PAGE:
Illustrating Lexical Scope in JavaScript

Chapter 2: Illustrating Lexical Scope

  • These are the notes of second chapter of the book "You Don't Know JS: Scope and Closures".
  • In this chapter, we will discuss how our program is handled by the JS Engine and how the JS Engine works.

Marbles, and Buckets, and Bubbles... Oh My!

  • Let's say we have marbles of three different colors Red, Blue, and Green. To sort all the marbles we will drop the red marbles into a red bucket, blue into a blue bucket, and green into a green bucket.
  • Now if we need a red marble we know the red bucket is where to get it from.
  • Now apply this analogy to scope and variables, the marbles are the variables and the buckets are the scopes.
  • Let's understand this with the help of an example:
// outer/global scope: RED

var students = [
  { id: 14, name: "Kyle" },
  { id: 73, name: "Suzy" },
  { id: 112, name: "Frank" },
  { id: 6, name: "Sarah" },

function getStudentName(studentID) {
  // function scope: BLUE
  for (let student of students) {
    // loop scope: GREEN
    if ( == studentID) {

var nextStudent = getStudentName(73);
console.log(nextStudent); // Suzy
  • As you can see that we have designated three scope colors with code comments: RED (outermost global scope), BLUE (scope of function), and GREEN (scope inside the for loop).
  • Now let's see the boundaries of these scope buckets by drawing colored bubbles:
  • Bubble 1 (RED): surround global scope, holds three identifiers: students, getStudentName and nextStudent.
  • Bubble 2 (BLUE): surround scope of function getStudentName(..), holds one identifier: studentID.
  • Bubble 3 (GREEN): surround the scope of the for-loop, holds one identifier: student.

NOTE: Scope bubbles are determined during compilation. Each marble is colored based on which bucket it's declared in, not the color of the scope it may be accessed from.

  • Scopes can nest inside each other, to any depth of nesting as your program needs.
  • References (non-declarations) to variables/identifiers are allowed if there's a matching declaration either in the current scope, or any scope above/outside the current scope, but not with declarations from lower/nested scopes.
  • An expression in the RED(1) bucket only has access to RED(1) marbles, not BLUE(2) or GREEN(3). An expression in the BLUE(2) bucket can reference either BLUE(2) or RED(1) marbles, not GREEN(3). And an expression in the GREEN(3) bucket has access to RED(1), BLUE(2), and GREEN(3) marbles.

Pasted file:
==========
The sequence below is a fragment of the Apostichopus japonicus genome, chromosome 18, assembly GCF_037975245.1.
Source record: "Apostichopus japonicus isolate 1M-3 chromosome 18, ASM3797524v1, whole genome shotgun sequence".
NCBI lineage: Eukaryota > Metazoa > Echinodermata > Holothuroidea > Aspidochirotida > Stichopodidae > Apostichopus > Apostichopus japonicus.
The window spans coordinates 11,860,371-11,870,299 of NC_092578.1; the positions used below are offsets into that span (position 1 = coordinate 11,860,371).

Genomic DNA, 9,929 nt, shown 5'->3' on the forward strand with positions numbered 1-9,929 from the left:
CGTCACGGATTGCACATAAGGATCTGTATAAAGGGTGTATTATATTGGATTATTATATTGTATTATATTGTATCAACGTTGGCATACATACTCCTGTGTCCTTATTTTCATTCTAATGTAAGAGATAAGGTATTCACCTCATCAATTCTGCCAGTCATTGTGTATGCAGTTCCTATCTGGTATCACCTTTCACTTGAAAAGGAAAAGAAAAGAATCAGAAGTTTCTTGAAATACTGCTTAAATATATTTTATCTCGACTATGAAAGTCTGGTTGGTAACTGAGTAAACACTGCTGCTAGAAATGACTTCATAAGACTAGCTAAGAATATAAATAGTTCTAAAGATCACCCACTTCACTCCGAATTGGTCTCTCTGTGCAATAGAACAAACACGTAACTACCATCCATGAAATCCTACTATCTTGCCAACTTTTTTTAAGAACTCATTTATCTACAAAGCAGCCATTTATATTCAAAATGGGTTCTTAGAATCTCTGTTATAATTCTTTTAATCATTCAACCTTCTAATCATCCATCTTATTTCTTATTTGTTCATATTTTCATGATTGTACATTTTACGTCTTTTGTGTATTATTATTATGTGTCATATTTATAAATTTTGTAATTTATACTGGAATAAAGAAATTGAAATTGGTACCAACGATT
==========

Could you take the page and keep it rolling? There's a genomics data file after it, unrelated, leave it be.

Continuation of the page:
Nested Scope

  • Scopes are lexically nested to any arbitrary depth as the program defines.
  • In the above example, the function scope for getStudentName(..) is nested inside the global scope. The block scope of the for loop is similarly nested inside that function scope.
  • Any time an identifier reference cannot be found in the current scope, the next outer scope in the nesting is consulted; that process is repeated until an answer is found or there are no more scopes to consult.

Undefined Mess

  • If the variable is a source, an unresolved identifier lookup is considered an undeclared (unknown, missing) variable, which always results in a ReferenceError being thrown.
  • If the variable is a target, and the code at that moment is running in strict-mode, the variable is considered undeclared and similarly throws a ReferenceError.
  • The error message for an undeclared variable condition, in most JS environments, will look like, "Reference Error: XYZ is not defined."
  • "Not defined" means "not declared" or "undeclared".
  • "Undefined" means that the variable was found, but it has no other value at the moment. So it defaults to the undefined value.
  • To perpetuate the confusion even further, JS's typeof operator returns the string "undefined" for variable references in either state:
var studentName;

typeof studentName; // "undefined"
typeof doesntExist; // "undefined"
  • So, we as developers have to pay close attention to not mix up which kind of "undefined" we're dealing with.

Global... What!?

  • If the variable is a target and the program is not in strict-mode, the engine creates an accidental global variable to fulfill that target assignment. For Example:
function getStudentName() {
  // assignment to an undeclared variable :(
  nextStudent = "Suzy";

// "Suzy" -- oops, an accidental-global variable!
  • This is another reason why we should use strict-mode. It prevents us from such incidents by throwing a ReferenceError.

That concludes this chapter. I'll be back with the notes for the next chapter soon.

Till then, Happy Coding :)

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